Each perspective has strong arguments. “Fee-increasers” are right that the most efficient way to get money into the sector would be to raise fees. The beauty in the design of the 2012 reforms was to create something akin to a graduate tax without the disadvantages of a graduate tax: money was not collected into general taxation, from which political decisions would be needed for its distribution, but through a loan system which preserved the link between student study choices and institutional funding. Student loan debt differed from credit card or mortgage debt, since it is collected as an income-contingent surcharge on earnings. Students could see that what they repaid was linked to the cost of their own education, and the public good of higher education was implicitly recognised in the amount of the overall student loan book remaining once unpaid portions of loans were written off after 30 years.

But even the most enthusiastic fee-increasers accept that some poor decisions, made for political reasons, have undermined the system. As a result of the Theresa May’s 2018 decision to raise the threshold at which graduates begin to repay loans, many do not reach the earnings threshold to begin to make payments. Treasury-imposed decisions in 2022 to extend the repayment period to 40 years and to reduce interest rates are expected to reduce the burden of student loans on the taxpayer. But they made a broadly progressive system highly regressive, and reduced the public cost of higher education below a level which recognises the social good of universities.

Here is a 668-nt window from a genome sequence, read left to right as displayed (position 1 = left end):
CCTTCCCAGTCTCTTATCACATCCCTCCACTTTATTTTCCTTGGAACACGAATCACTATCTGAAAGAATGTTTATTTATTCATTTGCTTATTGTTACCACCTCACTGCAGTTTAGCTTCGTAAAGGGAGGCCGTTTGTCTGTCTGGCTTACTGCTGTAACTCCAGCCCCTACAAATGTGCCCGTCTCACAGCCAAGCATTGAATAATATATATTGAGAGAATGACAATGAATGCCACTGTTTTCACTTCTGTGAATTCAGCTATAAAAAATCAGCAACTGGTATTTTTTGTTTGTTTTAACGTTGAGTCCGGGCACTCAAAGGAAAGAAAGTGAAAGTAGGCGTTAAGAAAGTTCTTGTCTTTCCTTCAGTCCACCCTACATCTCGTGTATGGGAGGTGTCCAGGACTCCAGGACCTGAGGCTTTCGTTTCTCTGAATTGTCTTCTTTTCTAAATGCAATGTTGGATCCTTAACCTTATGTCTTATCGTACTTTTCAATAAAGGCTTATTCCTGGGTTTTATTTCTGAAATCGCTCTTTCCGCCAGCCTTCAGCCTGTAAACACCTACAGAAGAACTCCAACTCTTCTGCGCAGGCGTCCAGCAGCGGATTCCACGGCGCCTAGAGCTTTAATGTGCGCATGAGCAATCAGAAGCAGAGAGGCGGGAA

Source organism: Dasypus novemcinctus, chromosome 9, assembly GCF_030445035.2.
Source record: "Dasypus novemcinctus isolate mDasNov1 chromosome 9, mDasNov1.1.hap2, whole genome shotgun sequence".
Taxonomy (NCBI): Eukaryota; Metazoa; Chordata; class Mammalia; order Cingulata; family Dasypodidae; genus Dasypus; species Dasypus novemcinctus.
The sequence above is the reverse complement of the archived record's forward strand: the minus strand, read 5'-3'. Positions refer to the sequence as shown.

For the “system-reformers”, these changes point up deep flaws in the system. English students graduate with the highest debt in the world, yet graduate salaries flatlined as the UK economy weakened through austerity and, subsequently, Brexit.

The combination of fee-debt and maintenance-debt has produced such high levels of overall student indebtedness that there appears to be no public, or political, tolerance for higher fees. Moreover, an unintended consequence of the 2012 reforms has been to drive out diversity of provision. Full-time, often residential, three-year undergraduate provision has become yet more deeply established as the norm, driven by a funding regime in which it is difficult for students to borrow for other forms of provision (e.g. part-time). And the 2012 funding regime created longer-term problems for the relationship between teaching and research: in the early years, domestic and rising international fees cross-subsidised research so that the shortfall in government funding was obscured. More recent financial developments, together with the administrative changes following the 2017 Higher Education and Research Act, have driven wedges between the funding of teaching and of research.